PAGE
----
When Manga Studio 5 came out, I debated the need to upgrade for a while. I eventually did and purchased Clip Studio Paint. I haven't done full comic pages in it yet, but for my specific needs, it is absolutely perfect. I think the single most impactful changes from 4 were PSD functionality, and the introduction of individualized pressure pens for each brush.

    My current style doesn't involve a ton of colors, so the more advanced painting tools aren't hugely important to me -- for me it's inking. I needed a program that came as close to the feel of "real inking" as possible. In CSP, i was able to tweak the pressure curves to an incredible degree. I did the picture below without zooming in or even changing the brush size. I love inking without needing to jam on the bracket keys to resize every time I made a mark. Working on a 21" Cintiq with this program absolutely feels like a truly viable way to do "digital inking" without compromising my markmaking.

    ferns.jpg
     
  3. stoneseeker

    stoneseeker Animator and Art Director Senior Member

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    Fantastic work! I love the minimalist design. Your inking is really nice and organic. Where can we see more of your work?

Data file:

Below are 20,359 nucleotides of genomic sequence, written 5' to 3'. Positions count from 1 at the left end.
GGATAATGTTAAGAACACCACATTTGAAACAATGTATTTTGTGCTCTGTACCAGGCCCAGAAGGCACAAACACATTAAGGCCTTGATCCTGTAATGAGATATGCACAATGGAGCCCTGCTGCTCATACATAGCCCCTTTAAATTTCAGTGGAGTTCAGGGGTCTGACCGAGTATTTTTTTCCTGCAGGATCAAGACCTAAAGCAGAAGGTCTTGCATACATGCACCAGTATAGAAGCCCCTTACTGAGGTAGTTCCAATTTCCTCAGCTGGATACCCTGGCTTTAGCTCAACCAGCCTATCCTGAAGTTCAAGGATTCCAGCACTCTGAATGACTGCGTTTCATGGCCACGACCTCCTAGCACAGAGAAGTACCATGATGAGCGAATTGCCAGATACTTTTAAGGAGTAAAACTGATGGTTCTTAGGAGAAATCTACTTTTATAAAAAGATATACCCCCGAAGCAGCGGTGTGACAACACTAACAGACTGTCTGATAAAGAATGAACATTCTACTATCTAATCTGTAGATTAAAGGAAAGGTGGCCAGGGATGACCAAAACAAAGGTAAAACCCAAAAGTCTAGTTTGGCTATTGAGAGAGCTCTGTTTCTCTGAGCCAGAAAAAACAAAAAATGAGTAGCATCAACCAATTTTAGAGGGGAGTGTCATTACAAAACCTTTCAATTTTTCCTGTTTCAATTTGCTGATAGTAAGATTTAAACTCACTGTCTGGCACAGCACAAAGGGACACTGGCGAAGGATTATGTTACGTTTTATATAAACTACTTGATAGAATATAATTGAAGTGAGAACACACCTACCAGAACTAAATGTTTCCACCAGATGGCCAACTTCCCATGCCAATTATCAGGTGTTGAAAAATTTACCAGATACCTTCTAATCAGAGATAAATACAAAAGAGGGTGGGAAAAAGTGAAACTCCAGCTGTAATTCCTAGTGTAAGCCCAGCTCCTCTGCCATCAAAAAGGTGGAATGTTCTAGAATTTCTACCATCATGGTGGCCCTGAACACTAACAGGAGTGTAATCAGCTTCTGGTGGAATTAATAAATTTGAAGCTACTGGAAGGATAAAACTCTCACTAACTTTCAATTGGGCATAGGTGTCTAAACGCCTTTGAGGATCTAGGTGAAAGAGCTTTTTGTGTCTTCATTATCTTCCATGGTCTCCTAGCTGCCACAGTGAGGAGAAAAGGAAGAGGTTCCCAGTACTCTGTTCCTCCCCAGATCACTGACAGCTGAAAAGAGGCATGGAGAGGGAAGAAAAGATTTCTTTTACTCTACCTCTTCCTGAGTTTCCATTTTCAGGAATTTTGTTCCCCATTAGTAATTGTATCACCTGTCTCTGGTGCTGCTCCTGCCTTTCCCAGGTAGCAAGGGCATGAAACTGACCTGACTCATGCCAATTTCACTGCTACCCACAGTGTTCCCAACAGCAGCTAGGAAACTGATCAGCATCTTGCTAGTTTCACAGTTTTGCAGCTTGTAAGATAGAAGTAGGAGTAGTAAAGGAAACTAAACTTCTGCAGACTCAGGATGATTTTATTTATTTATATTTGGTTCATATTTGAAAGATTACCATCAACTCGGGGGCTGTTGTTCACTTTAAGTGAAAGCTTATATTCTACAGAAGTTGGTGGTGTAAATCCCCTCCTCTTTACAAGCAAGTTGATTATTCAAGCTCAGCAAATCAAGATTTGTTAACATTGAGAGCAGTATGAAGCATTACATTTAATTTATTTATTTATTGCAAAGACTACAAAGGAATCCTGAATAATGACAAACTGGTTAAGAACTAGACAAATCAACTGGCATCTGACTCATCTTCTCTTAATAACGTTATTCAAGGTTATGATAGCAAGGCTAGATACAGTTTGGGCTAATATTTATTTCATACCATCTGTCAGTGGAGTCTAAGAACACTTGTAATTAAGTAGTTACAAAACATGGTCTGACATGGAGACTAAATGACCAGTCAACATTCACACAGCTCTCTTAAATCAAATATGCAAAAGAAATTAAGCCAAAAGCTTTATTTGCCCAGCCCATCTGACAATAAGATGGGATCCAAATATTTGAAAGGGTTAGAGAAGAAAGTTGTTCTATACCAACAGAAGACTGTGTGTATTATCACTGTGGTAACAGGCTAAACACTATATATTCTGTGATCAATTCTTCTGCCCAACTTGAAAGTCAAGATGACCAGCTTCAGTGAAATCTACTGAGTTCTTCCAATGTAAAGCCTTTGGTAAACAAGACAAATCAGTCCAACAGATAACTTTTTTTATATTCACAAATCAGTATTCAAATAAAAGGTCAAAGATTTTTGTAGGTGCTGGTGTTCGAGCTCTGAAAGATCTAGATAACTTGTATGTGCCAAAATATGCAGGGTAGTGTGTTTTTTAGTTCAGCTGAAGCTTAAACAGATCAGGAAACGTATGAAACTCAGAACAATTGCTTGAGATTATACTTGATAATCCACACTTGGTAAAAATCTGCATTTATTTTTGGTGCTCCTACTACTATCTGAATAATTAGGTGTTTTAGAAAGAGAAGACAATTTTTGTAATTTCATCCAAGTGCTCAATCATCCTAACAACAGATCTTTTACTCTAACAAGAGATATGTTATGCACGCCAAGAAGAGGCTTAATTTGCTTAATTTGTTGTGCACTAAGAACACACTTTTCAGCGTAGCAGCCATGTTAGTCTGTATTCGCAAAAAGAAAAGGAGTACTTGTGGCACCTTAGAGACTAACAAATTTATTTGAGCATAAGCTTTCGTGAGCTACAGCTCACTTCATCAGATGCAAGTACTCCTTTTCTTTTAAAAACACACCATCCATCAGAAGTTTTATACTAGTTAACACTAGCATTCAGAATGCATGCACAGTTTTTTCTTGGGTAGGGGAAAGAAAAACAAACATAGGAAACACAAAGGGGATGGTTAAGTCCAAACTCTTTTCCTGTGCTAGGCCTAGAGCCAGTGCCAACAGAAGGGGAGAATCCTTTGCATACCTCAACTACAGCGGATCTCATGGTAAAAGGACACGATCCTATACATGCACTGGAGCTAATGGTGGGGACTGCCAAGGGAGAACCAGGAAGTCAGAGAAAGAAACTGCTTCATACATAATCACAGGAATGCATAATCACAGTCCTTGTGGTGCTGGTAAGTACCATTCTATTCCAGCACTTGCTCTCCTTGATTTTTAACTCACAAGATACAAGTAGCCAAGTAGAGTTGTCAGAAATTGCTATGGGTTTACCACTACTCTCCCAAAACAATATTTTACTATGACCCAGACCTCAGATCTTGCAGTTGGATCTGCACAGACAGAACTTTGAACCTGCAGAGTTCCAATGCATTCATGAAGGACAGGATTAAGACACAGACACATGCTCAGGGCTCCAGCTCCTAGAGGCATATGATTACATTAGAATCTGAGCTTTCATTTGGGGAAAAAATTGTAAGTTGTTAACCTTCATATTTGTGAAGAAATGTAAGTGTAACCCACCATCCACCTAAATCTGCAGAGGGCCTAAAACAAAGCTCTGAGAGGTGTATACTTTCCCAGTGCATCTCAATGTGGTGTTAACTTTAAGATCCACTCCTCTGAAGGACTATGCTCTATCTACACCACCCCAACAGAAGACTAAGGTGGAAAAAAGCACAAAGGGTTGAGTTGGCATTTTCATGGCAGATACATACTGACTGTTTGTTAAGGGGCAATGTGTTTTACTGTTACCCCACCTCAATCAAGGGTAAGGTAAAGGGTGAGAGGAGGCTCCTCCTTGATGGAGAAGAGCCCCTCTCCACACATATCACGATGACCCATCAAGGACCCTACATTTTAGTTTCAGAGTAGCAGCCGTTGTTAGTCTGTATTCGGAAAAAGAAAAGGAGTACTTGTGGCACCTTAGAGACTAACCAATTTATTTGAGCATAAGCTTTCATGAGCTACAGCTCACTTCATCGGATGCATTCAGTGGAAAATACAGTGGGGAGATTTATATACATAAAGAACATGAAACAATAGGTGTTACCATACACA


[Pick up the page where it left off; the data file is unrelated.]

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  4. darthfurby

    darthfurby Pen Pal - Newbie

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    One vote for openCanvas 6. In the video below I look at some of the tools, and discuss what you can do with the software:


    Also...I'm a battered wife for Flash. It hurts, but I still love it. Great for vector sketches/animation, and plays well with After Effects:
    [​IMG]

    I have a pretty long list of art programs that I'd love to talk about, but this is neither the time nor the place.
     
  5. thatcomicsguy

    thatcomicsguy Pen Pro - Senior Member Senior Member